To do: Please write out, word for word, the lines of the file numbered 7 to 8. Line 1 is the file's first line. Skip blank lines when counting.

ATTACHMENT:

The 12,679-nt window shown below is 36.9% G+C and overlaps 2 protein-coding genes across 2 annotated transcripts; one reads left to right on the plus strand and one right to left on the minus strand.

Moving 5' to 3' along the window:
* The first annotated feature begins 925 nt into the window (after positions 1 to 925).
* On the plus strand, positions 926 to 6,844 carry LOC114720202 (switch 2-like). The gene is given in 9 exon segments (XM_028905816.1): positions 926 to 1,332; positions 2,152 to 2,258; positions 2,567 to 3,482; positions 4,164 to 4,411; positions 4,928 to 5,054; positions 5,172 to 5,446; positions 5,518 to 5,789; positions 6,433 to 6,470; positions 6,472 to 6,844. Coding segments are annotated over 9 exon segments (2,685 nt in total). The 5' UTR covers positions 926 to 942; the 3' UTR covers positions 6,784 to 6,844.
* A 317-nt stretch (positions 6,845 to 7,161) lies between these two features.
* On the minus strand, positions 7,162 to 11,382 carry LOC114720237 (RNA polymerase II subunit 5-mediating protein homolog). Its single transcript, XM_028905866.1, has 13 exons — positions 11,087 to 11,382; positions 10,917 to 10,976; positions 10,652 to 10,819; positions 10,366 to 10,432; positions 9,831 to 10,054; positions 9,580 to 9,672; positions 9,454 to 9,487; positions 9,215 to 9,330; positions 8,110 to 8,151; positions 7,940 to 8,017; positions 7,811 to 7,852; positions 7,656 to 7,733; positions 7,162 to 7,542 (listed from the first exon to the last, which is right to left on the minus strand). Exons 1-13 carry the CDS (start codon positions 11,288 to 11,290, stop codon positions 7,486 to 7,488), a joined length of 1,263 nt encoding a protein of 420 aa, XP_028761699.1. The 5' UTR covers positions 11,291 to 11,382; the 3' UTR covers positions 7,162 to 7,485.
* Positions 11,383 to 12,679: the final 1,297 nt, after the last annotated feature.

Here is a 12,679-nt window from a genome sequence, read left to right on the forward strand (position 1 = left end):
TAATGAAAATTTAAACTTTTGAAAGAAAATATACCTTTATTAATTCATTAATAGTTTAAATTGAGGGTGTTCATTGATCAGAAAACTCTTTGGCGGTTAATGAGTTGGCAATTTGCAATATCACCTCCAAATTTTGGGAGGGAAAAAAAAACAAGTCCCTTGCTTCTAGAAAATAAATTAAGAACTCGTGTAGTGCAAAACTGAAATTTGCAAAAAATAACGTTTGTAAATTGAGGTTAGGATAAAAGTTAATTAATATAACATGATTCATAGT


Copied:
* Positions 11,383 to 12,679: the final 1,297 nt, after the last annotated feature.

Here is a 12,679-nt window from a genome sequence, read left to right on the forward strand (position 1 = left end):